asked the Minister of Agriculture, Fisheries and Food if there is sufficient capacity in the United Kingdom export-approved abattoirs to slaughter all animals at present exported live for slaughter.
The total number of cattle and sheep exported for slaughter in 1976 represented 1 per cent. of total slaughterings in the United Kingdom. I have little doubt that they could have been handled by export-approved abattoirs if the trade had so determined.
In that case, will the Minister announce that he will ban live exports? If not, will he say in whose interest the trade is being carried on, because it certainly is not in the animals' interest?
I know that the hon. Lady recognises that our policy on this matter derives from the motion passed in the House at the beginning of 1975. I make this point to her. Surely in these matters it is important to secure progress on a basis wider than the United Kingdom—and great progress is being made in Europe partly as a result of the British Government's stance.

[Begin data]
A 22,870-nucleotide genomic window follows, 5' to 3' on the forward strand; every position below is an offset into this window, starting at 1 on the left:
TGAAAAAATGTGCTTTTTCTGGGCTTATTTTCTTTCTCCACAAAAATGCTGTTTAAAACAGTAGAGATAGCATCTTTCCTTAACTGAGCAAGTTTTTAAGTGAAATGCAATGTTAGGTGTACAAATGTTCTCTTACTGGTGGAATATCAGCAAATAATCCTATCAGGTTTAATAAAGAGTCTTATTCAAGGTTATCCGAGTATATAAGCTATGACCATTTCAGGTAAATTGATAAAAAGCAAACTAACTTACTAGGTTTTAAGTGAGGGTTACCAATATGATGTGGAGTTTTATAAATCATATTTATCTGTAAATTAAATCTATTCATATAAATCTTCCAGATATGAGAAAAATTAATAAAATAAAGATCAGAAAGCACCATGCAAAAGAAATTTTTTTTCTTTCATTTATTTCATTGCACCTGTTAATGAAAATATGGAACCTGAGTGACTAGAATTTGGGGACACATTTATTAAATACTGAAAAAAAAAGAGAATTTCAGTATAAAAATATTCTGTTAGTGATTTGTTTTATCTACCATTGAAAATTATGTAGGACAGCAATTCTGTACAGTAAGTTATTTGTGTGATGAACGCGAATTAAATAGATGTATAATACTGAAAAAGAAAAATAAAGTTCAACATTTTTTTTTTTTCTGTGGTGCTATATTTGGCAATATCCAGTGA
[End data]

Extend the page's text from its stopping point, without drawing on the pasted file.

Who are the people who justify this horrible export trade? Who is making money out of it? If it is only a small section of the community, is there not a very strong case for cutting out this export trade altogether?
I fully share my hon. Friend's objective, which I presume is to avoid any cruelty to animals in transportation. But if we can secure adequate standards—and we must remember that there is transportation of animals within the United Kingdom to the islands off Scotland—I think that the important thing is to see that the animals are transported according to high standards. I can assure my hon. Friend that the Government are absolutely insistent—and we refuse many applications—that no animals should be allowed to travel to any countries where we feel that the transport arrangements are inadequate or that they are likely to be slaughtered in a cruel way.
But will the Minister actively encourage the export of meat on a deadweight basis? Will he bear in mind that that allows customers to have the meat cut and dealt with in the way they wish? Finally, will he join with me in congratulating North Devon Meat Ltd. of Torrington, which has been in the forefront of exporting on a deadweight basis and has just received the Queen's Award?
I am glad to be able to inform the hon. Gentleman that the Government are doing precisely as he requests in this regard. It is only a few months since my right hon. Friend announced a very generous scheme of grants to encourage export slaughter-houses to improve their standards.